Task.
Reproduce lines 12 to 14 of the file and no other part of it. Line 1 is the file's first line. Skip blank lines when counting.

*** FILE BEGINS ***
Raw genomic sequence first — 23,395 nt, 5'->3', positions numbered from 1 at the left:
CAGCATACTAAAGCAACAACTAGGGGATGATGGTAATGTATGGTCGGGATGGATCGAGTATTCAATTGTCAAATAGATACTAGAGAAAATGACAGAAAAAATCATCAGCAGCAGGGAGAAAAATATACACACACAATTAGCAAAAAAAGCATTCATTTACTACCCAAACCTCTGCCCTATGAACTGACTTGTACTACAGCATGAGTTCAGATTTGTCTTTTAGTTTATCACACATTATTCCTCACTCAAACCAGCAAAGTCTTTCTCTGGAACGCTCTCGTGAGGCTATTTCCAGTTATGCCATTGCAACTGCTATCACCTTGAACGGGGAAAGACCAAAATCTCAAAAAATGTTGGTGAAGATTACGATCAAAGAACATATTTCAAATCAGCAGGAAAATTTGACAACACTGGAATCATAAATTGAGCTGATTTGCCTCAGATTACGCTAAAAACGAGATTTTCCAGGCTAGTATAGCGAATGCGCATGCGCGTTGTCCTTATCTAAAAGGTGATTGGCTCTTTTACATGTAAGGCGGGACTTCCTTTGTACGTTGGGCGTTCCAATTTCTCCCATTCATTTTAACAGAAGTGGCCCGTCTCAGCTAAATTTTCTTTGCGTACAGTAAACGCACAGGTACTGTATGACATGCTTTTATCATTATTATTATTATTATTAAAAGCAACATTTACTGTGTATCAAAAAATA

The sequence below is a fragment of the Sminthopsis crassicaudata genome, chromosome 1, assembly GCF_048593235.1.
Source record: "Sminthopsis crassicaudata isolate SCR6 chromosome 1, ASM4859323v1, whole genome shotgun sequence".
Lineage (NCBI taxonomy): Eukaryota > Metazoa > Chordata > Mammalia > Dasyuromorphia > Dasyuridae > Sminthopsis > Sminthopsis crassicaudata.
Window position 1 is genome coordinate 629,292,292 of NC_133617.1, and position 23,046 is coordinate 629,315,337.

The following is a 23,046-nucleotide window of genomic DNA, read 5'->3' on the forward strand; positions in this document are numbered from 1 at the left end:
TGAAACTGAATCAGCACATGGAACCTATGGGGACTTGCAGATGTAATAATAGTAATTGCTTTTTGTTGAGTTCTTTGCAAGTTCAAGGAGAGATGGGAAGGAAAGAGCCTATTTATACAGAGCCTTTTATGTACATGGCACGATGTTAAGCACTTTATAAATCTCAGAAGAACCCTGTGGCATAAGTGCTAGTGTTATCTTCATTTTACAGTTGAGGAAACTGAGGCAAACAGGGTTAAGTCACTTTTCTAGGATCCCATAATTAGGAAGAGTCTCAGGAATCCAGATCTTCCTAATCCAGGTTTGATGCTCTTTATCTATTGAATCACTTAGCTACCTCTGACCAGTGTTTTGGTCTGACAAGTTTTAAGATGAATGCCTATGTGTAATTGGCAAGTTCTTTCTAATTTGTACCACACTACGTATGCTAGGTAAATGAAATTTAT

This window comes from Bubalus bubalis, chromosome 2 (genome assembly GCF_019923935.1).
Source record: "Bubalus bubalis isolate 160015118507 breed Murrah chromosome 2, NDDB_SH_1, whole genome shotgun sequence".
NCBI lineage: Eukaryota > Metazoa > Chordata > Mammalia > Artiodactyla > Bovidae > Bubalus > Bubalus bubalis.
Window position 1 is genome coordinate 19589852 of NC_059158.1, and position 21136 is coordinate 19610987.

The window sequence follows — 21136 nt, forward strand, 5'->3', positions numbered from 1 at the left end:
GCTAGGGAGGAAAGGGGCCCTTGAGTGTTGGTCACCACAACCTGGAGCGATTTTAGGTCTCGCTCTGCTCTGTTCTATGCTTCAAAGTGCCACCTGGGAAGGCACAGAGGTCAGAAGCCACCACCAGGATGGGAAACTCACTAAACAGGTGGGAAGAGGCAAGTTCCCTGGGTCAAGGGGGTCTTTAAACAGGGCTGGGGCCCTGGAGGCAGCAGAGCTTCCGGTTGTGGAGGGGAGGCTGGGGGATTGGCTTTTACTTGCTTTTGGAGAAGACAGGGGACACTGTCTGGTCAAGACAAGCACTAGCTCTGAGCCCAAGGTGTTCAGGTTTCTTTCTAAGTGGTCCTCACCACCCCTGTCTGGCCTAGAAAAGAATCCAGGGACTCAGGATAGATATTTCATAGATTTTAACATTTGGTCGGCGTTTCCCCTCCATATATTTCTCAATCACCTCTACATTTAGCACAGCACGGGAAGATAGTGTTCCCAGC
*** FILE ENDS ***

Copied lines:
Window position 1 is genome coordinate 19589852 of NC_059158.1, and position 21136 is coordinate 19610987.

The window sequence follows — 21136 nt, forward strand, 5'->3', positions numbered from 1 at the left end:
GCTAGGGAGGAAAGGGGCCCTTGAGTGTTGGTCACCACAACCTGGAGCGATTTTAGGTCTCGCTCTGCTCTGTTCTATGCTTCAAAGTGCCACCTGGGAAGGCACAGAGGTCAGAAGCCACCACCAGGATGGGAAACTCACTAAACAGGTGGGAAGAGGCAAGTTCCCTGGGTCAAGGGGGTCTTTAAACAGGGCTGGGGCCCTGGAGGCAGCAGAGCTTCCGGTTGTGGAGGGGAGGCTGGGGGATTGGCTTTTACTTGCTTTTGGAGAAGACAGGGGACACTGTCTGGTCAAGACAAGCACTAGCTCTGAGCCCAAGGTGTTCAGGTTTCTTTCTAAGTGGTCCTCACCACCCCTGTCTGGCCTAGAAAAGAATCCAGGGACTCAGGATAGATATTTCATAGATTTTAACATTTGGTCGGCGTTTCCCCTCCATATATTTCTCAATCACCTCTACATTTAGCACAGCACGGGAAGATAGTGTTCCCAGC